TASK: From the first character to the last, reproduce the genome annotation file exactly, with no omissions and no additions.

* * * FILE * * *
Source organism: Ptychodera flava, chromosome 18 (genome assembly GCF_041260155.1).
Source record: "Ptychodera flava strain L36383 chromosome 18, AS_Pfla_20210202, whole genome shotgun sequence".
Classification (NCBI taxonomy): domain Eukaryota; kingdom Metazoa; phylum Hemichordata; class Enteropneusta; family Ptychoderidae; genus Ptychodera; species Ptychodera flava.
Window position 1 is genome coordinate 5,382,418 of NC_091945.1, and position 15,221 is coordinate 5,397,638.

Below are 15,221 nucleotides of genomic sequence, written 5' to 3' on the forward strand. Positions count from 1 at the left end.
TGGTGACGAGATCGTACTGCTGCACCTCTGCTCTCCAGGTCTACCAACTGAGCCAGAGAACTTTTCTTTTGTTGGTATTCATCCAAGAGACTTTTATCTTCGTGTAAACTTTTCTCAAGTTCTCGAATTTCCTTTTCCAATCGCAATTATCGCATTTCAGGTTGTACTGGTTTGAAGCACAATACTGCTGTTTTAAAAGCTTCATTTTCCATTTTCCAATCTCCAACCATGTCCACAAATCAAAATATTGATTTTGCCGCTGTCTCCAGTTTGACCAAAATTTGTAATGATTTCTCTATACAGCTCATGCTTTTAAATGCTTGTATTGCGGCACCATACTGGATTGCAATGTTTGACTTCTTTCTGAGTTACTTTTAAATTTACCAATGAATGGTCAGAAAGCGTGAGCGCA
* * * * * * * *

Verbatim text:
Source organism: Ptychodera flava, chromosome 18 (genome assembly GCF_041260155.1).
Source record: "Ptychodera flava strain L36383 chromosome 18, AS_Pfla_20210202, whole genome shotgun sequence".
Classification (NCBI taxonomy): domain Eukaryota; kingdom Metazoa; phylum Hemichordata; class Enteropneusta; family Ptychoderidae; genus Ptychodera; species Ptychodera flava.
Window position 1 is genome coordinate 5,382,418 of NC_091945.1, and position 15,221 is coordinate 5,397,638.

Below are 15,221 nucleotides of genomic sequence, written 5' to 3' on the forward strand. Positions count from 1 at the left end.
TGGTGACGAGATCGTACTGCTGCACCTCTGCTCTCCAGGTCTACCAACTGAGCCAGAGAACTTTTCTTTTGTTGGTATTCATCCAAGAGACTTTTATCTTCGTGTAAACTTTTCTCAAGTTCTCGAATTTCCTTTTCCAATCGCAATTATCGCATTTCAGGTTGTACTGGTTTGAAGCACAATACTGCTGTTTTAAAAGCTTCATTTTCCATTTTCCAATCTCCAACCATGTCCACAAATCAAAATATTGATTTTGCCGCTGTCTCCAGTTTGACCAAAATTTGTAATGATTTCTCTATACAGCTCATGCTTTTAAATGCTTGTATTGCGGCACCATACTGGATTGCAATGTTTGACTTCTTTCTGAGTTACTTTTAAATTTACCAATGAATGGTCAGAAAGCGTGAGCGCA